Part of my estate planning practice includes asset protection planning, especially for Medicaid. Many of my clients are interested in protecting their assets for their children. They know, either through personal experience or their own research, that the cost of long-term care could deplete their estates.
The average cost of a nursing home in Connecticut is over $13,000 a month and the average cost of full-time home care is over $6,000 per month. With most retirees living on a fixed income that barely covers their expenses, these additional costs quickly eat into savings.
The good news is that if your savings are depleted, you can apply for Medicaid / Title 19 to pay for home care or nursing home care. But because the assets have to be spent before you can qualify for Medicaid, that means there is little to nothing to pass onto your children.
What Is Asset Protection Planning?
Asset protection planning is a way to shield assets from having to be depleted, allowing you to qualify for Medicaid / Title 19 benefits without having to spend those protected assets. In order to protect the assets, they must be transferred out of your name and control.
Those assets must have been transferred at least five years before you apply for Medicaid /Title 19 benefits. This is known as the “5-year look-back,” which many people have heard of.
There is a complex calculation to determine how long someone would be penalized from planning to receive Medicaid / Title 19 benefits if they did apply for Title 19 within five years of giving away any assets. But the bottom line is that the State does not want someone to give away their assets and then apply to the State for benefits if they have given away those assets in the most recent five years.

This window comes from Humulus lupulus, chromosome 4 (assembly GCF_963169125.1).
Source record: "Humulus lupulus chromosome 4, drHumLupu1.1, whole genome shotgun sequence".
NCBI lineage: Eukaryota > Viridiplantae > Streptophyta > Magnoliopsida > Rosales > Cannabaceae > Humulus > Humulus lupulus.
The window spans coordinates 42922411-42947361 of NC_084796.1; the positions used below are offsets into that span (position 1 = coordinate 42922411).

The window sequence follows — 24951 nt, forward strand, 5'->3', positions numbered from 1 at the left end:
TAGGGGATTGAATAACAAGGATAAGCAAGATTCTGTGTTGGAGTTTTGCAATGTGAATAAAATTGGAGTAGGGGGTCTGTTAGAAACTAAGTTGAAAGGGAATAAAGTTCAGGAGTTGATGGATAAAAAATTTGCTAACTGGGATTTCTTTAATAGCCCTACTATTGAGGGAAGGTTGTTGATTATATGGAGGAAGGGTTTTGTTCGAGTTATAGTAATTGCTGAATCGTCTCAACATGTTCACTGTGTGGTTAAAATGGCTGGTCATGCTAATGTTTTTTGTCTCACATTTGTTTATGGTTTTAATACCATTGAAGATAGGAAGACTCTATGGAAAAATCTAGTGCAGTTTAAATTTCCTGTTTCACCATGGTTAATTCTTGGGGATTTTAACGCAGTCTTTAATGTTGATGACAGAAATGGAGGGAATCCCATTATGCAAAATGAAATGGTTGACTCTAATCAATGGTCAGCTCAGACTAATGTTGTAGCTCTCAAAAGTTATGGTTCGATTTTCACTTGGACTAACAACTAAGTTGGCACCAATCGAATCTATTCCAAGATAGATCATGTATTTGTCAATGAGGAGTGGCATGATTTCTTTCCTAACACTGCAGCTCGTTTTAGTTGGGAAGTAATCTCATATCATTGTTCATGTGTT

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What If You Pass Away Within The 5-Year Period?
So most people know about the cost of long-term care and about the five-year look-back. But what surprises me when I’m speaking to people about asset protection planning is that they believe that they have to stay alive for at least five years after transferring the assets.
What I tell everyone who believes this, is while we absolutely hope you will stay alive and healthy for many years to come, death is not the problem when it comes to asset protection planning.
Benefits of an Irrevocable Trust
Generally, our recommendation for asset protection planning is an irrevocable trust. There are many benefits to transferring assets into a trust rather than directly to children (protection from the child’s creditors, for one, including the most common, which is divorcing spouses).
A trust also provides for what happens to the assets after you pass. So if you die before or after the five-year look-back expires, the trust will take care of how the assets pass. The fact that you transferred the assets into an irrevocable trust for asset protection less than five years prior to your death does not affect the disposition to your named beneficiaries.
In fact, the trust makes distribution easier because the assets avoid probate since they are no longer in your name.
So, again, while our hope is that all of our clients and readers live long, healthy lives, dying within five years of executing an asset protection trust is not problematic. Please take that stress off your mind. We all have too many other things to worry about.
Joan Reed Wilson Esq. – Managing Partner
Practices in the areas of estate planning, elder law, Medicaid planning, conservatorships, probate and trust administration, and real estate. Admitted to practice in the States of Connecticut and California, she is the President-elect of the CT Chapter of the National Academy of Elder Law Attorneys (NAELA), an active member of the Elder Law Section of the Connecticut Bar Association, accredited with the PLAN of CT for Pooled Trusts, with the Veteran’s Administration to assist clients with obtaining Aid & Attendance benefits for long-term care needs and with the Agency on Aging’s CareLink Network.